Andrew Foglia graduated from Whitfield in 2005 with his triplet brothers Matt and Stephen. He majored in political science while at Davidson College (’09) and then attended Duke Law School (’13) on a full academic scholarship. After law school he clerked for a federal judge in the Southern District of New York and then for a judge on the Third Circuit. He currently works in New York City specializing in copyright litigation, defending tech and media companies.
“Whitfield’s seminar-style classes were good practice for participation in college- and graduate-level courses. Roughly half my classes in college and law school were seminars (or small lecturers barely distinguishable from seminars). My comfort level in asking questions and answering them opened a lot of doors for me.”
How did Whitfield prepare you for college and beyond?
Whitfield encouraged me to develop three skills that were useful in college and beyond. First, the homework and extracurricular responsibilities forced me to develop good organization and work habits. College and grad school aren’t quite as structured as high school, but you end up with every bit as many commitments, so it’s helpful to know how to manage them. The fact that Whitfield teachers were kind enough to put the entire week’s homework assignments on the board spurred me to adopt my most valuable study habit: working way ahead in the syllabus; it seemed pretty straightforward to me. I never wanted to have to bail on friends because I had homework. And the stress of needing to finish something on a deadline usually made it harder rather than easier for me to work. So, I just took spare moments to work ahead.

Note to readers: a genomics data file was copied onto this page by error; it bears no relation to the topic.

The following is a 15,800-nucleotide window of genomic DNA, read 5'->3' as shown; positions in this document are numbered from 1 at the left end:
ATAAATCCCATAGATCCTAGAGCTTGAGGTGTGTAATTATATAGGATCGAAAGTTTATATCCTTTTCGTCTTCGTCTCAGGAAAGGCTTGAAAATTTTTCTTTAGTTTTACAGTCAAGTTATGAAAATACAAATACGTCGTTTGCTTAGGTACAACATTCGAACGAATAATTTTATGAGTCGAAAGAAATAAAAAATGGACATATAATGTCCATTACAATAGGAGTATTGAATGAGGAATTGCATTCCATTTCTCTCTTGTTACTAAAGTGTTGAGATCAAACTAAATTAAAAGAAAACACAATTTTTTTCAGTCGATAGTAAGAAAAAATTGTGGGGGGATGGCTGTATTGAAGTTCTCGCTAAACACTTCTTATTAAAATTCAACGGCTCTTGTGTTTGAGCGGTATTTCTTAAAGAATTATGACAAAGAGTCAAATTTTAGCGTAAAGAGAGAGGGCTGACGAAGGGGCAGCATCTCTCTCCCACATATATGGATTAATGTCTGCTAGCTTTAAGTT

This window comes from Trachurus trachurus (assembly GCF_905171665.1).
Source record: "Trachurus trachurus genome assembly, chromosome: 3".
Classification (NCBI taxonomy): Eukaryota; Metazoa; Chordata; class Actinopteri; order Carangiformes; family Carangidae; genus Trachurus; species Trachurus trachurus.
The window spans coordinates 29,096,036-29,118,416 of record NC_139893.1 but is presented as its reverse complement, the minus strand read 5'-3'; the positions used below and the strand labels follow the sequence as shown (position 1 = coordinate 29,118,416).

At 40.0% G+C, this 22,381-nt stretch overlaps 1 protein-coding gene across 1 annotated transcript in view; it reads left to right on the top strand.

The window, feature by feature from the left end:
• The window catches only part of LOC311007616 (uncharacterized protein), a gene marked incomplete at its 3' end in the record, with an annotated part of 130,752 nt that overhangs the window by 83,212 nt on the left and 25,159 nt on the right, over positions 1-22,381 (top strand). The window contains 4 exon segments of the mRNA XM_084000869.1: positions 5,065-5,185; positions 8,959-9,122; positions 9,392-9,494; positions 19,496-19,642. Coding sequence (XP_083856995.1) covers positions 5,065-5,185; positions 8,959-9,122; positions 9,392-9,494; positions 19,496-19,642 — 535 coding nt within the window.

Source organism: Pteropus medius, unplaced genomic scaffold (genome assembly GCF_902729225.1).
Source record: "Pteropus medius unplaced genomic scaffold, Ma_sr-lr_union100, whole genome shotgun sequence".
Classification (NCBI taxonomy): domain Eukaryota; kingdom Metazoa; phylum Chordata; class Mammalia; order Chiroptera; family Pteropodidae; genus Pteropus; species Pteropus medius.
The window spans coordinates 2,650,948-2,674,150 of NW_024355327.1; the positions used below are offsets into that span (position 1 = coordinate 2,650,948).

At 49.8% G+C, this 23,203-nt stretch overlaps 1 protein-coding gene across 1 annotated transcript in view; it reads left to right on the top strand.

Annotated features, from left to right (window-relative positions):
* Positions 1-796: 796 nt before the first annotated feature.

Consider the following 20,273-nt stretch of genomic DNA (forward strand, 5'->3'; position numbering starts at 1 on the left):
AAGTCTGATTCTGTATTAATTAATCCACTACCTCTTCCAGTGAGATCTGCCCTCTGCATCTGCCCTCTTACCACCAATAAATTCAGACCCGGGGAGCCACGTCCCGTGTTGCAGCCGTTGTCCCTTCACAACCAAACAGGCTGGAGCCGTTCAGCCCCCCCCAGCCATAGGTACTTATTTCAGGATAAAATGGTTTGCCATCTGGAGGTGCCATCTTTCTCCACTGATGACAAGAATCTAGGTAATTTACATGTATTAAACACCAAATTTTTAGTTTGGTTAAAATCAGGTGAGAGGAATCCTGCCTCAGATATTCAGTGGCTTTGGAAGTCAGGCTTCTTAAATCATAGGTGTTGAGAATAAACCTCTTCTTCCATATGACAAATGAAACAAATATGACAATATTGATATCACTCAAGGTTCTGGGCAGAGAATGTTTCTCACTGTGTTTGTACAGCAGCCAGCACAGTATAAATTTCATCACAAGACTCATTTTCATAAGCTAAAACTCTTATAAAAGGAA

Secondly, Whitfield assigned a few large-scale research papers that were valuable learning experiences for me. Planning for a 20-page paper is just a different animal from putting together a five-paragraph essay. I struggled at the time to think through a thesis I could develop, the evidence I would need to assemble, and a structure that wouldn’t break down as I started writing. Whitfield’s drafting process broke those projects down into manageable parts.
Finally, Whitfield’s seminar-style classes were good practice for participation in college- and graduate-level courses. Roughly half my classes in college and law school were seminars (or small lecturers barely distinguishable from seminars). My comfort level in asking questions and answering them opened a lot of doors for me.
I am grateful to my Whitfield teachers for exposing me to a wide range of works and ideas. As I look at my bookshelves, I have plays I read in theater class, a whole row of James Baldwin books thanks to 11th grade English, and a half-dozen books on classical Greek history that I might never have wanted but for a memorable lecture in 12th-grade English.
What were your primary interests and activities while you were at Whitfield?
My primary interests were pretty much the same as they are now: running, reading, and writing. I ran cross country and track for four years, read as much as I could, wrote terrible fiction, and watched endless numbers of movies with my brothers and friends.
What are you most thankful for from your Whitfield experience, both in and outside of the classroom?
I am most thankful for my friends, who let me be very weird, and for my teachers, who were kind enough not to remind me of how weird I was.